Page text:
Holy Toledo it's October already!
Wow! Hard to believe another month has flown by!
-Plant searly pring bulbs like among hostas, ferns, daylilies or ground covers. As these plants grow in the spring they will hide the dying bulb foliage.
-Plant tulips now.
-Container grown and B & B trees and shrubs can be planted. Loosen the soil in an area 5 times the diameter of the root ball before planting. Mulch well after watering.
-Continue watering, especially evergreens if soils are dry.
-Nuts or seeds of woody plants usually require exposure to 3 months cold before sprouting. This may be provided by outdoor planting in fall or "stratifying" in an unsealed bag of damp peat moss placed in the refrigerator.
-For best bloom later this winter, Christmas cactus, potted azaleas and kalanchoe may be left outdoors until night temperatures drop to about 40 degrees Fahrenheit.
-Spring bulbs for forcing can be potted up now and stored in a cool, frost-free place until it is time to bring indoors, usually 12 to 15 weeks.
-Cannas and dahlias can be dug when frost nips their foliage. Allow the plants to dry under cover in an airy, frost-free place before storage.
-Transplant deciduous trees once they have dropped their leaves.
-Trees may be fertilized now. This is best done following soil test guidelines.
-Seeding should be finished by October 15.
-Broadleaf herbicides can be applied now to control cool season weeds such as chickweed and dandelion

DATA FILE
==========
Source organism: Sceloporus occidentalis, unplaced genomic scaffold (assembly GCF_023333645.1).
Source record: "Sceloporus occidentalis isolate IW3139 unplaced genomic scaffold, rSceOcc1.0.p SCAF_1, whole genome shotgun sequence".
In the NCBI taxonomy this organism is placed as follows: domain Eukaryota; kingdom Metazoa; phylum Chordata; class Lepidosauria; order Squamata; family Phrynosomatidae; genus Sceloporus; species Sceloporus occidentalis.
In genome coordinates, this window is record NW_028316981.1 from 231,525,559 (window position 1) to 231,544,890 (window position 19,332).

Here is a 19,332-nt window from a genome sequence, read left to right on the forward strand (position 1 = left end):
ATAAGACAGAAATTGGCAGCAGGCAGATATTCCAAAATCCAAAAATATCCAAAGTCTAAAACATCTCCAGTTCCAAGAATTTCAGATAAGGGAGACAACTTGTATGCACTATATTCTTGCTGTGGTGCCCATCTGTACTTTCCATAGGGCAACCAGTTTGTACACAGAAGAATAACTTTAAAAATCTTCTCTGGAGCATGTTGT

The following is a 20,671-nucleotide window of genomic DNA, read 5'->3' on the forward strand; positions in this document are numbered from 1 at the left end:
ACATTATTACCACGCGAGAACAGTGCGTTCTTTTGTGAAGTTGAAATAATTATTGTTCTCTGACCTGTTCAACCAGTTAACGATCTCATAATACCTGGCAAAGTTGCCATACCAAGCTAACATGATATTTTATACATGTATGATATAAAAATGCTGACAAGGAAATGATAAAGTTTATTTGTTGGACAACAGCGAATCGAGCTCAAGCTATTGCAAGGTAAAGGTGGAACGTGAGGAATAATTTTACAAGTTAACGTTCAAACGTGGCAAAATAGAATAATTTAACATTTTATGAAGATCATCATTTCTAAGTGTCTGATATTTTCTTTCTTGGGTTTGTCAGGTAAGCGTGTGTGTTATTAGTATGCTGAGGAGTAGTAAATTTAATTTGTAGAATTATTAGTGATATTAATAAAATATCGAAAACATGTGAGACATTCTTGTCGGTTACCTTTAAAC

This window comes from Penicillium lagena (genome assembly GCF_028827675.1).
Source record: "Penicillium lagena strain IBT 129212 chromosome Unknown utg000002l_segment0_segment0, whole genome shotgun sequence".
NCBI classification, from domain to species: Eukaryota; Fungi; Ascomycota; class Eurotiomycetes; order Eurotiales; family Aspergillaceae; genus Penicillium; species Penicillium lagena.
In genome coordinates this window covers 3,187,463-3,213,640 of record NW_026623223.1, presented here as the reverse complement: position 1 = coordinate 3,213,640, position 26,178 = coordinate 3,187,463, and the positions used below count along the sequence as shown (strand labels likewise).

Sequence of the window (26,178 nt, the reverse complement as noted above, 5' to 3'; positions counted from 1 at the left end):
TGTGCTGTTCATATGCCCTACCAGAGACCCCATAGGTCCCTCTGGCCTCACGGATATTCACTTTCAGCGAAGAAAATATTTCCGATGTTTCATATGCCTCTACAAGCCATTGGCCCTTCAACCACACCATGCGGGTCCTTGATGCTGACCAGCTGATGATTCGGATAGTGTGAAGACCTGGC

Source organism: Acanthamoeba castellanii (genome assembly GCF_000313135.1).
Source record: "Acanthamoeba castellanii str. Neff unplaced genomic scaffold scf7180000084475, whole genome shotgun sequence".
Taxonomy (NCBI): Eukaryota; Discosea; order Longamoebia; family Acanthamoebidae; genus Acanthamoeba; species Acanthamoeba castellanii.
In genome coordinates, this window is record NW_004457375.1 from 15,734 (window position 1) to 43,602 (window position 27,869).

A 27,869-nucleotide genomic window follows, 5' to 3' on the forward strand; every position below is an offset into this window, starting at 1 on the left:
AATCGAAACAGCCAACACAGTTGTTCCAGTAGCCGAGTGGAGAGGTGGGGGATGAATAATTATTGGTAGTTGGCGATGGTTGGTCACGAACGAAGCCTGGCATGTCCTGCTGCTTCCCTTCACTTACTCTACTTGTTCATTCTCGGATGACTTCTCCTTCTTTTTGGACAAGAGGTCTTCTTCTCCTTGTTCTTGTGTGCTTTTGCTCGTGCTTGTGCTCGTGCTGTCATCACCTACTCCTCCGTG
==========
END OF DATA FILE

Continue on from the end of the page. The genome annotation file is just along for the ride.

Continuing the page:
-Now is a good time to apply lime if soil tests indicate the need.
-Continue mowing lawns until growth stops.
-Keep leaves raked off lawns to prevent smothering grass.
-Winterize lawn mowers before storage.
-Sow cover crops such as winter rye after crops are harvested.
-Continue harvesting tender crops before frost.
-Gourds should be harvested when their shells become hard or when their color changes from green to brown.
-A few degrees of frost protection may be gained by covering tender plants with sheets or light-weight fabric row covers.
-Dig sweet potatoes before a bad freeze.
-Harvest winter squash and pumpkins before frost. For best storage quality, leave an inch or two of stem on each fruit
-The average first frost usually arrives about October 15-20.
-Store apples in a cool basement in old plastic sacks that have been perforated for good air circulation.
-Persimmons start to ripen, especially after frost.
-Monitor fruit plantings for mouse activity and take steps for their control if present.
-Place wire guards around trunks of young fruit trees for protection against mice and rabbits.
-Begin peak fall color in maples, hickories and oaks.
-It's autumn, get out for a walk, hike, drive, canoe and enjoy nature's art~
Updated: 6:22 PM GMT on October 04, 2010
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